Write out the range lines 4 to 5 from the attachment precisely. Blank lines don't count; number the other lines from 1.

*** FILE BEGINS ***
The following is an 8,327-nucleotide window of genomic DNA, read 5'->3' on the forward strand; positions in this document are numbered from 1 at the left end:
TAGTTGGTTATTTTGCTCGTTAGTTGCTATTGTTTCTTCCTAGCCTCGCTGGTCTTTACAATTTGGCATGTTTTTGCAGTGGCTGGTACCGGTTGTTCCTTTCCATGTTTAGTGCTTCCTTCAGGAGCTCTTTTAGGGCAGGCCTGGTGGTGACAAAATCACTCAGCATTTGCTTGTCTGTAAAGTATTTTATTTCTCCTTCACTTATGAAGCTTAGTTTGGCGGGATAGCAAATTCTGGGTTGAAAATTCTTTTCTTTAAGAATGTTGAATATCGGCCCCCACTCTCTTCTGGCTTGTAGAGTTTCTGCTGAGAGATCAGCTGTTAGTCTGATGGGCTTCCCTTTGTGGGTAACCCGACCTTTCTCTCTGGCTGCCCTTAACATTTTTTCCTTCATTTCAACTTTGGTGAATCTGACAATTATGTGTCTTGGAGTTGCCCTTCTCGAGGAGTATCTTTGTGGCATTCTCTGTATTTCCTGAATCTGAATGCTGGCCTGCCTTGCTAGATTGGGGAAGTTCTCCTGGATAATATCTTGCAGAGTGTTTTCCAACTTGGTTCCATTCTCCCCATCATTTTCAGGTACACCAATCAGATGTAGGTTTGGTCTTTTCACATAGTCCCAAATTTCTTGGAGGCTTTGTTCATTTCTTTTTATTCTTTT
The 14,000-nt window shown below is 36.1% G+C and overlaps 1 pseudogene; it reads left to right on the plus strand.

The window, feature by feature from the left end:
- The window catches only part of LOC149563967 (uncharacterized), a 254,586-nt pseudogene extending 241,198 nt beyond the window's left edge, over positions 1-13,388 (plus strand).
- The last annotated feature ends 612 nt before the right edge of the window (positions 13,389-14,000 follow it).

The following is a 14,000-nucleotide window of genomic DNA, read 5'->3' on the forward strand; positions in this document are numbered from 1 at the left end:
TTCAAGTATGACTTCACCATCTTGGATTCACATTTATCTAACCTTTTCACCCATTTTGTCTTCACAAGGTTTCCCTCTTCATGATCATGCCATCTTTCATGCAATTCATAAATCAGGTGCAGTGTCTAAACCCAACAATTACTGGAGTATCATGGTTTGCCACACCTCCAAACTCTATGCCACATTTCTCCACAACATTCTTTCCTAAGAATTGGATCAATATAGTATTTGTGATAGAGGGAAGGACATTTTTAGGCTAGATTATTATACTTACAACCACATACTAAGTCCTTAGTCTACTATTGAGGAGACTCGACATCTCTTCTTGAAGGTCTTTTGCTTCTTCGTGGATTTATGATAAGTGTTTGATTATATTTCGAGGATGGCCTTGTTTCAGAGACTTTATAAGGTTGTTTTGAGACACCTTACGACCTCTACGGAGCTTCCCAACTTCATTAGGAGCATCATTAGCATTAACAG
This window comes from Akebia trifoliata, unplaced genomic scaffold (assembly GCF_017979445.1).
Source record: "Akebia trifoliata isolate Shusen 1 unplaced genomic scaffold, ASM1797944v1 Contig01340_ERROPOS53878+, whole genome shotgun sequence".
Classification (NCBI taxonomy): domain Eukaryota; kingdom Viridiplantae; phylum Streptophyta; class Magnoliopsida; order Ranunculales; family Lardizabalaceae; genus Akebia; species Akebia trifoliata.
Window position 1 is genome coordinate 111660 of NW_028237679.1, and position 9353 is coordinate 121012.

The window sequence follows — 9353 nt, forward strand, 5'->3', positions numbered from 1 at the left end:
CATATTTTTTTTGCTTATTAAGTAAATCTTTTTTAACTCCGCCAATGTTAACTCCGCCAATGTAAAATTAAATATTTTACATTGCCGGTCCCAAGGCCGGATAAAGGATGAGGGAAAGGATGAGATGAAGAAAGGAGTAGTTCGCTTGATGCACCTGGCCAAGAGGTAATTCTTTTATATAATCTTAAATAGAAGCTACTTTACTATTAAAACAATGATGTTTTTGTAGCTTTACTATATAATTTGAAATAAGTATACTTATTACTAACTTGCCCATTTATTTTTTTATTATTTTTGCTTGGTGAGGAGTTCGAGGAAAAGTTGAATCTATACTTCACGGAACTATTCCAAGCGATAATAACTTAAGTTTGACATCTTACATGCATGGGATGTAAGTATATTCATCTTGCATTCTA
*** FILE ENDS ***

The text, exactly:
The window, feature by feature from the left end:
- The window catches only part of LOC149563967 (uncharacterized), a 254,586-nt pseudogene extending 241,198 nt beyond the window's left edge, over positions 1-13,388 (plus strand).